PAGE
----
I don’t watch much television, but I guess I should because it seems there is a Tru Tv which claims to be, “television’s destination for real-life stories told from an exciting and dramatic first-person perspective. “Not Reality. Actuality”. The truth will not be televised, but television is truth. As for the American dream, it is the reality show to end all reality shows. And in the finale, the truth will out, but unlike “Lost” or American Idol”, there won’t be re-runs and don’t hold your breath for a spin-off or a sequel.
Note regarding dispersants: Via the Times Online this is why these are so very dangerous. I would add that we should be extremely worried about the impact on reproductive health on animals and humans as well:
“Dispersants can contain particular evils. Corexit 9527 — used extensively by BP despite it being toxic enough to be banned in British waters — contains 2-butoxyethanol, a compound that ruptures red blood cells in whatever eats it. Its replacement, COREXIT 9500, contains petroleum solvents and other components that can damage membranes, and cause chemical pneumonia if aspirated into the lungs following ingestion.
But what worries Dr (Susan) Shaw most is the long-term potential for toxic chemicals to build up in the food chain. “There are hundreds of organic compounds in oil, including toxic solvents and PAHs (polycyclic aromatic hydrocarbons), that can cause cancer in animals and people. In this respect light, sweet crude is more toxic than the heavy stuff. It’s not only the acute effects, the loss of whole niches in the food web, it’s also the problems we will see with future generations, especially in top predators.””
Tomorrow I am going to be talking to Dr. Riki Ott about the impact of oil and dispersants on reproductive health. This afternoon, in preparation for that, I spoke to her assistant, Lisa Marie Jacobs who shared a few thoughts that are going to make it awfully difficult to sleep tonight.
Dr. Riki Ott
One of the ingredients in Corexit, the dispersant BP is using in the Gulf is 2-ButoxyEthanol. It is being used in massive quantities in the Gulf, more than 700,000 gallons so far. But guess what, chances are you have some 2-ButoxyEthanol under the sink in your kitchen or out in the garage because it is a common ingredient in cleaners, car wax and paint primer. The National Institute of Health has a handy list of all the places you might find this toxic stuff here. And here is why you worry about this stuff:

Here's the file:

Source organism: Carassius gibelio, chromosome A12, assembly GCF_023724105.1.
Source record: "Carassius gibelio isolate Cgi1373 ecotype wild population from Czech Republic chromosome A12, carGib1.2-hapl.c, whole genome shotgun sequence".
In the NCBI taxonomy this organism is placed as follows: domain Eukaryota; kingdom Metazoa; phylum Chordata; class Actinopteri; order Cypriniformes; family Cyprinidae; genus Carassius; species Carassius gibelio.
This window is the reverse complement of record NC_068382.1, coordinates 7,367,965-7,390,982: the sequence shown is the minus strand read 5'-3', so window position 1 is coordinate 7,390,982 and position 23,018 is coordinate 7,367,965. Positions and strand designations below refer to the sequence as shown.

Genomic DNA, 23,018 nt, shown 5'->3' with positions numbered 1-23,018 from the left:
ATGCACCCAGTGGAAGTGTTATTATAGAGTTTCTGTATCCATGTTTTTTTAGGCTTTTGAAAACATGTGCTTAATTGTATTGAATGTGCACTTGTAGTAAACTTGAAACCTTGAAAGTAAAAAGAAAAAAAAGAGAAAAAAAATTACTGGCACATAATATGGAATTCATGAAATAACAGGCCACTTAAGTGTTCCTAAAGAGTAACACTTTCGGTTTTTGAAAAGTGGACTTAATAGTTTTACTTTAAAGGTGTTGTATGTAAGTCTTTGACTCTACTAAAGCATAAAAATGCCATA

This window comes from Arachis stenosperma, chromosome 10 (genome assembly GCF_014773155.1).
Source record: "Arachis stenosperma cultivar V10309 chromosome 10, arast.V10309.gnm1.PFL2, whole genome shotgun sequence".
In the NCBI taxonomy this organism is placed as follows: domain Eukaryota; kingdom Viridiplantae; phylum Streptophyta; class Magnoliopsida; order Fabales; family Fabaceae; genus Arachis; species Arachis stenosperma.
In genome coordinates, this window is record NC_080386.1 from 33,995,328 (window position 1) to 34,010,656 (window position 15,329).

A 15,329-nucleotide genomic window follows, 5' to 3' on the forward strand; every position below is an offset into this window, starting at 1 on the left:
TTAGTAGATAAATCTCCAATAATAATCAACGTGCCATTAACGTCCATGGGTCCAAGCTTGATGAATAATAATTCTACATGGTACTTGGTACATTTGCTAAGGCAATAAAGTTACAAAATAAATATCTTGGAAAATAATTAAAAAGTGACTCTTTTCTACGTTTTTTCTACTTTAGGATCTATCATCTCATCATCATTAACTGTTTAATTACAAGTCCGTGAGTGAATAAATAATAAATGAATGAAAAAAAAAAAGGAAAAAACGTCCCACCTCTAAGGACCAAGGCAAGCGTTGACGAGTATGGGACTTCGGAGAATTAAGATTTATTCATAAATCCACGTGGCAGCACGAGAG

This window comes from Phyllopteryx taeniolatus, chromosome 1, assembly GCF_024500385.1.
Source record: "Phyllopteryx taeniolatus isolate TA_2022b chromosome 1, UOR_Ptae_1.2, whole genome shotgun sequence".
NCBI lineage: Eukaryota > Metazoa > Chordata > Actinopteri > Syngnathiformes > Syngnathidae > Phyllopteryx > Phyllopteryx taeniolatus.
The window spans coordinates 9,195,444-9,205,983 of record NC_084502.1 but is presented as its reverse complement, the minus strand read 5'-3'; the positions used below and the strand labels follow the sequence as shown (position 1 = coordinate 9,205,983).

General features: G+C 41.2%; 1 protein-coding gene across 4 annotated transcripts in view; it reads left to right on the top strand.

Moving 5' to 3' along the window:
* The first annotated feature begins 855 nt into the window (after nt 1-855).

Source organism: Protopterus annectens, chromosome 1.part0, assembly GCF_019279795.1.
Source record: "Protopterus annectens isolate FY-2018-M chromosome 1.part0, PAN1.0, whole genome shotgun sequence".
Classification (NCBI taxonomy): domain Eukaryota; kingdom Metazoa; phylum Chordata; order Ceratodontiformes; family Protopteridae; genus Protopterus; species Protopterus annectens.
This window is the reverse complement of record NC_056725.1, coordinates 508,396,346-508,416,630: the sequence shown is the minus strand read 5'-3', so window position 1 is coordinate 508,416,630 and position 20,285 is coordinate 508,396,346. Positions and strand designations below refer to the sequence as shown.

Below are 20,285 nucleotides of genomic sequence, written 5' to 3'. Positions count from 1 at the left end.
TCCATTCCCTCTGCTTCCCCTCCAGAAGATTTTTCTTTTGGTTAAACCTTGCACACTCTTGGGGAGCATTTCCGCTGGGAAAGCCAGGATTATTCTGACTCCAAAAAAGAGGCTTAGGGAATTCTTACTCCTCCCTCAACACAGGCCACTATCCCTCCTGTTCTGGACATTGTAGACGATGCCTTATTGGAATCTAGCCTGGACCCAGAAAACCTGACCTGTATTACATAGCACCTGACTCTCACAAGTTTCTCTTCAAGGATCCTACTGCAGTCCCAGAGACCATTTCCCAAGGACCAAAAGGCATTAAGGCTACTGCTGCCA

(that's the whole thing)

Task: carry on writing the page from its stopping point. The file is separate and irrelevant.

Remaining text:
People exposed to high levels of 2-butoxyethanol for several hours reported irritation of the nose and eyes, headache, a metallic taste in their mouths, and vomiting. No harmful effects were seen on their lungs or hearts. People who swallowed large amounts of cleaning agents containing 2-butoxyethanol have shown breathing problems, low blood pressure, low levels of hemoglobin (the substance in the blood that carries oxygen to organs of the body), acidic blood, and blood in the urine.
It is not known whether 2-butoxyethanol or 2-butoxyethanol acetate can affect reproduction or cause birth defects in people.
Animal studies have shown hemolysis (destruction of red blood cells that results in the release of hemoglobin) from exposure to 2-butoxyethanol and 2-butoxyethanol acetate. High doses of 2-butoxyethanol can also cause reproductive problems and minor birth defects in animals.
The Department of Health and Human Services, the International Agency for Research on Cancer, and Environmental Protection Agency have not classified 2-butoxyethanol and 2-butoxyethanol acetate as to their human carcinogenicity.
No carcinogenicity studies on 2-butoxyethanol and 2-butoxyethanol acetate are available in people or animals.
Sounds like reason enough to empty your cabinets and take that stuff to the nearest hazardous dump (and don’t even think about just throwing it in the trash). But then try to imagine 700,000 gallons of that stuff in our oceans. Feeling sick yet?
Postscript: A few hours after I spoke with Ms. Jacobs, I was at the grocery store picking up a few things. The clerk was about to spray the scanner with disinfectant before scanning my produce. I opted to take the risk of the bacteria rather than the chemicals.
The Financial Times apparently wouldn’t run this Amnesty ad, but it should be run and Amnesty has asked that it be shared, so on behalf of the independent blogosphere, a big up yours to the Financial Times for genuflecting to corporate power and shirking at ads like this that tell the truth:
And ya know what–it feels mighty damned good that I can run this for no cost because it is the right thing to do and I don’t have to kiss any corporate ass.
(According to) NOAA director of marine mammal health and stranding response Teri Rowles, a veterinarian, impacts on “those species living in deep water, like sperm whales, may not be detected,” because dead whales simply disappear beneath the waves. Plus, the use of dispersants beneath the surface to break up the oil into droplets may make it more damaging to deep-sea wildlife. “Instead of having big chunks of oil that are very buoyant and move very quickly to the surface, you have microdroplets with an enormous surface-to-volume ratio, which then are captured by the viscosity of the seawater. They’re stuck down there,” says environmental chemist Jeffrey Short of environmental group Oceana, who has studied the aftereffects of the Exxon Valdez spill. “Ancient deep-water corals, which are suspension feeders, are extraordinarily efficient at accumulating microdroplets of oil. It’s a major unseen impact.”
Much of the oil will also end up trapped in big eddies—like the infamous Pacific Garbage Patch or the Sargasso Sea—which is where sea turtles and other ocean life like to congregate. “Most of those mortalities will never make their way to shore to be counted,” said NOAA national sea turtle coordinator Barbara Schroeder.